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This chapter is from the book

Project: Wireless LED Activation

Oooh, wireless radios! Working with them sounds kind of intimidating. It’s actually not, and I’ll prove it. Let’s create a simple network (see Figure 4.5) that lets two Arduinos communicate. In this mini-project, you’ll create two identical assemblies, each consisting of an Arduino and XBee, along with a button and a LED. When you press the button on one assembly, the LED on the other one lights up, and vice versa! You can see how this project will give you a nice start toward building a wireless doorbell, which is the main project for this chapter.

Figure 4.5

FIGURE 4.5 Control LEDs with XBee-equipped Arduinos.

Follow these steps to assemble the XBee test platform:

  1. Solder the breakout boards—Solder up your XBee breakout boards if you haven’t already. Depending on your kit, this could mean simply soldering in some header pins. On other kits, however, you must solder in LEDs, capacitors, and so on.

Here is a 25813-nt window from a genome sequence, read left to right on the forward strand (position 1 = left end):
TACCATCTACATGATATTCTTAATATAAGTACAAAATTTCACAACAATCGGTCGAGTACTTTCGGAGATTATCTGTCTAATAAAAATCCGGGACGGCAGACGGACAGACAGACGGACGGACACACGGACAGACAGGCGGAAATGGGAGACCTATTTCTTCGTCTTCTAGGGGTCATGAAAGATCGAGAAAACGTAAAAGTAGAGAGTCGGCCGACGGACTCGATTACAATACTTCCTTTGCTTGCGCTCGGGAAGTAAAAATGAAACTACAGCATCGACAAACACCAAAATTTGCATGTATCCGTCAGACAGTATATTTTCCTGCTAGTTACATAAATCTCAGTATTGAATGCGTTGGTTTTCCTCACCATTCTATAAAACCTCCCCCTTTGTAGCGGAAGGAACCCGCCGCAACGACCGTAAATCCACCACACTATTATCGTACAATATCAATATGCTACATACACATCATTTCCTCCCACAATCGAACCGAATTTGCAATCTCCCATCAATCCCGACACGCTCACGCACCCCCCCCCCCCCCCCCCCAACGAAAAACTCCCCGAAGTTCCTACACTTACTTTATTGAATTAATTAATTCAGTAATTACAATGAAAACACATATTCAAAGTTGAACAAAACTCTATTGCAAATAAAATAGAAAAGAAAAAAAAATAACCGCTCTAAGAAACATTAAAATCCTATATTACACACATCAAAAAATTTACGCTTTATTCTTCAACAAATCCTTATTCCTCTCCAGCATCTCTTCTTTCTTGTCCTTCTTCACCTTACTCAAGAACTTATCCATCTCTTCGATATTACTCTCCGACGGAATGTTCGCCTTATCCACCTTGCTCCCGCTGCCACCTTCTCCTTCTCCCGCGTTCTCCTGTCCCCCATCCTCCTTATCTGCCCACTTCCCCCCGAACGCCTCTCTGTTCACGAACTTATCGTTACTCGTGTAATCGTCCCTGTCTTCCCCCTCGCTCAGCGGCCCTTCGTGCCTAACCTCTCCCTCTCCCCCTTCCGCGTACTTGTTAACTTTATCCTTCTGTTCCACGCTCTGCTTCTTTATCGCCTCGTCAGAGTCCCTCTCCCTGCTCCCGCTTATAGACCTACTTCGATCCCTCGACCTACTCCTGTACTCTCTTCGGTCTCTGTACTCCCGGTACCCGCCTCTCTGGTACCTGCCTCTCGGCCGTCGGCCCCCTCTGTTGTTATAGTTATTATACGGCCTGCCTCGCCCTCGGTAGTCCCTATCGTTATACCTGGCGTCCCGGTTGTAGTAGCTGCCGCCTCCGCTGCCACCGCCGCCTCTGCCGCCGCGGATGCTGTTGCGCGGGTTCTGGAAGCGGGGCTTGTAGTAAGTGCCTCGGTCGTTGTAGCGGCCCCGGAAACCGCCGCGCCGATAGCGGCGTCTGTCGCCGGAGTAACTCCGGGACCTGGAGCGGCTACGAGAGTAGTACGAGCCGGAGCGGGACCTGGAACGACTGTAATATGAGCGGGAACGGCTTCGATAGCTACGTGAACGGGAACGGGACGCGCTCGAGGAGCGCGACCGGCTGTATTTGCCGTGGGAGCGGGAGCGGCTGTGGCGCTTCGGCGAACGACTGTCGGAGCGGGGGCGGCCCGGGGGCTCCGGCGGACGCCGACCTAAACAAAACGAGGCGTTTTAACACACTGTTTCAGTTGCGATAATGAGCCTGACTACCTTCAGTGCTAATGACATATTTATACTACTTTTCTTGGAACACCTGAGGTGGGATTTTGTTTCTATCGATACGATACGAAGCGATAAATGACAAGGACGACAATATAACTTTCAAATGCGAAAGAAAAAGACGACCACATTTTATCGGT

2. Connect the XBees to the breakout boards—Attach the XBees to their respective breakout boards. This typically involves simply plugging in the XBees’ pins to the appropriate holes in the breakout board. Just follow the directions that accompany your kit.
  3. Attach to breadboards—Plug the breakout boards and XBees into the breadboards. You can see where to place it in Figure 4.6.

    Figure 4.6

    FIGURE 4.6 This diagram shows you how to create these XBee test modules.

  4. Attach the pushbuttons, LEDs, and jumpers—Attach these items as follows (also shown in Figure 4.6):

    1. GND on the XBee goes to GND on the breadboard. Connect the GND bus of the breadboard to the GND port of the Arduino.
    2. +5V on the XBee goes to 5V on the Arduino.
    3. TX on the XBee goes to RX on the Arduino.
    4. RX on the XBee goes to TX on the Arduino.
    5. Connect a button to pin 8 on the Arduino; the other end connects to the GND bus.

You should end up with two identical units, and if you upload the Arduino code to both of them, they should work identically. Even cooler, the way the networks are set up, you could actually create three or more of these assemblies and they’ll all work the way you would expect. Press the button on one, and the LEDs on all the others will light up! It’s not super practical, to be sure, but it shows how easily you can set up an XBee network.

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